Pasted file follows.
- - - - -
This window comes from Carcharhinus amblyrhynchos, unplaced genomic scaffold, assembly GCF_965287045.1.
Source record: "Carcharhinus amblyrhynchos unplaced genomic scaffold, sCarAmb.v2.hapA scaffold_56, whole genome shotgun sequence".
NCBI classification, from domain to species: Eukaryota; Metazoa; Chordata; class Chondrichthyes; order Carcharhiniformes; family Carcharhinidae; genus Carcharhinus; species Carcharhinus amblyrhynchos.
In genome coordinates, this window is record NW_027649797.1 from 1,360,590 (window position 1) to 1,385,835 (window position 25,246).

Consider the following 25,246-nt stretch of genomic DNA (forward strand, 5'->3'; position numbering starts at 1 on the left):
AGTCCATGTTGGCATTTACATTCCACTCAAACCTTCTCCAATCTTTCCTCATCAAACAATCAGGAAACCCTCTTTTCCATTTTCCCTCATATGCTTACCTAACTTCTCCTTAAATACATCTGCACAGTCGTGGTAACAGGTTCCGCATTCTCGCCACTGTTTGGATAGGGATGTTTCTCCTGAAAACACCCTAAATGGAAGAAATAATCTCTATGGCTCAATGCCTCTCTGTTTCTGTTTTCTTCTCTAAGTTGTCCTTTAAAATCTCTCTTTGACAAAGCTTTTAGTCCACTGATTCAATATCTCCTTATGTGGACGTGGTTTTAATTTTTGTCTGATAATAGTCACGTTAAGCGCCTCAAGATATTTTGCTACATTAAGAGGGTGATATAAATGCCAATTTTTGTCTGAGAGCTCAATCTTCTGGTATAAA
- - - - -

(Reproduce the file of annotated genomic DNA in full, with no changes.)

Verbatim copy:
This window comes from Carcharhinus amblyrhynchos, unplaced genomic scaffold, assembly GCF_965287045.1.
Source record: "Carcharhinus amblyrhynchos unplaced genomic scaffold, sCarAmb.v2.hapA scaffold_56, whole genome shotgun sequence".
NCBI classification, from domain to species: Eukaryota; Metazoa; Chordata; class Chondrichthyes; order Carcharhiniformes; family Carcharhinidae; genus Carcharhinus; species Carcharhinus amblyrhynchos.
In genome coordinates, this window is record NW_027649797.1 from 1,360,590 (window position 1) to 1,385,835 (window position 25,246).

Consider the following 25,246-nt stretch of genomic DNA (forward strand, 5'->3'; position numbering starts at 1 on the left):
AGTCCATGTTGGCATTTACATTCCACTCAAACCTTCTCCAATCTTTCCTCATCAAACAATCAGGAAACCCTCTTTTCCATTTTCCCTCATATGCTTACCTAACTTCTCCTTAAATACATCTGCACAGTCGTGGTAACAGGTTCCGCATTCTCGCCACTGTTTGGATAGGGATGTTTCTCCTGAAAACACCCTAAATGGAAGAAATAATCTCTATGGCTCAATGCCTCTCTGTTTCTGTTTTCTTCTCTAAGTTGTCCTTTAAAATCTCTCTTTGACAAAGCTTTTAGTCCACTGATTCAATATCTCCTTATGTGGACGTGGTTTTAATTTTTGTCTGATAATAGTCACGTTAAGCGCCTCAAGATATTTTGCTACATTAAGAGGGTGATATAAATGCCAATTTTTGTCTGAGAGCTCAATCTTCTGGTATAAA